Modification of Child Support: What legal standard should be applied in a child support modification action?

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On March 12, 2013, the Supreme Judicial Court ("SJC") in Morales v. Morales - SJC-11104 ruled that a divorced parent need not prove the widely recognized legal standard of "material and substantial change in circumstance" in order to modify a child support order in the Massachusetts Probate and Family Court.

Generally, in order to modify modifiable terms of a Divorce Judgment, the moving party has the burden of proving that there has been a material and substantial change of circumstance since the entry of the Divorce Judgment.

The SJC ruled for the first time that in the context of modifying a child support judgment where the child support amount is calculated pursuant to the Massachusetts Child Support Guidelines one need only prove that there is an inconsistency between the amount of the existing order and the amount that one would receive pursuant to the Massachusetts Child Support Guidelines at the time of the requested modification.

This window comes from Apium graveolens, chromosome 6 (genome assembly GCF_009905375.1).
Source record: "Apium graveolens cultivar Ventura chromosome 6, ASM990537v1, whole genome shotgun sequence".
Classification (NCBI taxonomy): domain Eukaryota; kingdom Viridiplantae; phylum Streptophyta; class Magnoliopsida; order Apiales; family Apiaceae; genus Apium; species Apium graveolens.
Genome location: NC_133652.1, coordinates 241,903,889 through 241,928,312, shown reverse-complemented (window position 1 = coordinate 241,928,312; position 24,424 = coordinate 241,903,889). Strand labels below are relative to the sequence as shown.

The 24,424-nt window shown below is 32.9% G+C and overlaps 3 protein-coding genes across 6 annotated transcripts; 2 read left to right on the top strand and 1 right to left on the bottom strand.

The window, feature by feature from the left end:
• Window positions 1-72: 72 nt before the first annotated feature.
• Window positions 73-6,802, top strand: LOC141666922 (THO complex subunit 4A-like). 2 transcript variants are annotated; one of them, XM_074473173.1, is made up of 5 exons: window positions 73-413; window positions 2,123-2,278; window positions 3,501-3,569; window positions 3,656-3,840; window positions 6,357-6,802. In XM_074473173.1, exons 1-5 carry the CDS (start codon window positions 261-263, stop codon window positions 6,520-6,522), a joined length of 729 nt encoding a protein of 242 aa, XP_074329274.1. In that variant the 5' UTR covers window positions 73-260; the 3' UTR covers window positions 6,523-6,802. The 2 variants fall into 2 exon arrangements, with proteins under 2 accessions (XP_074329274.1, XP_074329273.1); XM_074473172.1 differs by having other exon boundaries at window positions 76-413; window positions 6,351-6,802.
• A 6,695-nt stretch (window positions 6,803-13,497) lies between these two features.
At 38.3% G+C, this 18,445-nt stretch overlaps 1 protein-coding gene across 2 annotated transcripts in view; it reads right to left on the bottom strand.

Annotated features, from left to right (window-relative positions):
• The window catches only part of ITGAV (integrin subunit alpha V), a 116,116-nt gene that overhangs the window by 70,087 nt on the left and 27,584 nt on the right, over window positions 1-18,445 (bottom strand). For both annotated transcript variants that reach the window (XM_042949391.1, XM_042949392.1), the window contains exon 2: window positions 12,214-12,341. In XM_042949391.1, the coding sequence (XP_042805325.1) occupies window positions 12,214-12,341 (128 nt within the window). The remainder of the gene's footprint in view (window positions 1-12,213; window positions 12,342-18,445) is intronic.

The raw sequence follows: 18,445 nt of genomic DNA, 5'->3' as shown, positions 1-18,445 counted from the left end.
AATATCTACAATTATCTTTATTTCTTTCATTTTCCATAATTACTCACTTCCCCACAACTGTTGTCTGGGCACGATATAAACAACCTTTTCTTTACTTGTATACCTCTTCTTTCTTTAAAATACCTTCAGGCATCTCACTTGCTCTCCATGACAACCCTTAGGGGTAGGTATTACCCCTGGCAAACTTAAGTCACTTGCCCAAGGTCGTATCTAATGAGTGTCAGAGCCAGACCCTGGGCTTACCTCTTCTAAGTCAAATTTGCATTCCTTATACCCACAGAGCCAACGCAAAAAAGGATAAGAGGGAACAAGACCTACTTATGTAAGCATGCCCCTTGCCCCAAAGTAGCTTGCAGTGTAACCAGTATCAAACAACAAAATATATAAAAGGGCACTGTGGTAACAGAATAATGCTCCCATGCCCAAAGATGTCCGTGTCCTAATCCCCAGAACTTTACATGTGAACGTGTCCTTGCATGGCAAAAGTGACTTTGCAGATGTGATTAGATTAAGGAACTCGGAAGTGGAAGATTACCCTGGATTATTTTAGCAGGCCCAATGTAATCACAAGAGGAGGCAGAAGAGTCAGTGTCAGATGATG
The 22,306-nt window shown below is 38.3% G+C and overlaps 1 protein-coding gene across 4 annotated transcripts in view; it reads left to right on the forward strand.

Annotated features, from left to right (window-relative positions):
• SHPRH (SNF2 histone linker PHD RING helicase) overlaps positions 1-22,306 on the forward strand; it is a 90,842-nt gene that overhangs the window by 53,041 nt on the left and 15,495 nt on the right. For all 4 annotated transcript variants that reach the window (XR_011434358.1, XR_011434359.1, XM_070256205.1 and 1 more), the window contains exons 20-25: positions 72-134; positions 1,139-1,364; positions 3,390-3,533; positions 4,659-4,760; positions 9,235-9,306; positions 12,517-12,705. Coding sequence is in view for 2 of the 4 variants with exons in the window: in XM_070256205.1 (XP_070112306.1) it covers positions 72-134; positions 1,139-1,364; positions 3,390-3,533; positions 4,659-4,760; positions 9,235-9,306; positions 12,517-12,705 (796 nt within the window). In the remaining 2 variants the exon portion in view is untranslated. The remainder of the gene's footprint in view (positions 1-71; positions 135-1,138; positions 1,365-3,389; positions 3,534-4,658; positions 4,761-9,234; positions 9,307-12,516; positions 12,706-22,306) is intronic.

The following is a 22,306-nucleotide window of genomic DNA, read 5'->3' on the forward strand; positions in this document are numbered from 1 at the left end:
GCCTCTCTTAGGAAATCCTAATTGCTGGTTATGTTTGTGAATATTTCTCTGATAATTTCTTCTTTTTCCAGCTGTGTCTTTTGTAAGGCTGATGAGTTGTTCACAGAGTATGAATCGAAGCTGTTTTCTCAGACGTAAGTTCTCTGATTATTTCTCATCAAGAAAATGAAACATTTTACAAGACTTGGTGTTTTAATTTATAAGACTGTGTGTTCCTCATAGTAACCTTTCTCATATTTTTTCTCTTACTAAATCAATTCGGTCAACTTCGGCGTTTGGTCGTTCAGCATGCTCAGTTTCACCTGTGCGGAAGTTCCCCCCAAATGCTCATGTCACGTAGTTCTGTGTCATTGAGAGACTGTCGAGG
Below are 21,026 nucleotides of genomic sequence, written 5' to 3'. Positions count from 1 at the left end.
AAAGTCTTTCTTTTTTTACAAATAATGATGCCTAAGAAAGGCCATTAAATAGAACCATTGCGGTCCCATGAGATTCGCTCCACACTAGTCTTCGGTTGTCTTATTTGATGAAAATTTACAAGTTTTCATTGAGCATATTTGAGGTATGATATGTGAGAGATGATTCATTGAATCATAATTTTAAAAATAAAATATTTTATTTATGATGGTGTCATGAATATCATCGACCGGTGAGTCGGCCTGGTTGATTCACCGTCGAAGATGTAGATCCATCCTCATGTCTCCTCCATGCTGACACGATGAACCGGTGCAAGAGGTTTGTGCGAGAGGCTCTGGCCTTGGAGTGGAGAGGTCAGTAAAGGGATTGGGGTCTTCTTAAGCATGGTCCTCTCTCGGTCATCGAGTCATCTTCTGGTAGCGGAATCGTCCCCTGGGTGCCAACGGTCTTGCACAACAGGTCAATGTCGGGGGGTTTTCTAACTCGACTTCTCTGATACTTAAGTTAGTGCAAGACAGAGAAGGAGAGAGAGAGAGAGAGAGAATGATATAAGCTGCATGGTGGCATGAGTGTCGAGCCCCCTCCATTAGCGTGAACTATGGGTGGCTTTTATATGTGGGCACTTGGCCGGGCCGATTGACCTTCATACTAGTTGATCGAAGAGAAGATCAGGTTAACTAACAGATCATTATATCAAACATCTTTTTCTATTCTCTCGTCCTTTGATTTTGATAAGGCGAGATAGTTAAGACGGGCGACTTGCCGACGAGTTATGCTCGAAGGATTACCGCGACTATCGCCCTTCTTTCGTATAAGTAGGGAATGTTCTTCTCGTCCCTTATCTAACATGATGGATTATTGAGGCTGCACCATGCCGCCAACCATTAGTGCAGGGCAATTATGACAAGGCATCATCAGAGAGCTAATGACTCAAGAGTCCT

The SJC relied on the specific language of General Law Chapter 208, Section 28. Specifically, the SJC cited relevant sections of General Law Chapter 208, Section 28 as follows: "In furtherance of the public policy that dependent children shall be maintained as completely as possible from the resources of their parents and upon a complaint filed after a judgment of divorce, orders of maintenance and for support of minor children shall be modified if there is an inconsistency between the amount of the existing order and the amount that would result from the application of the Child Support Guidelines...."

The "inconsistency standard" is a lesser burden for the requesting party to meet than the "material and substantial change of circumstance" standard.

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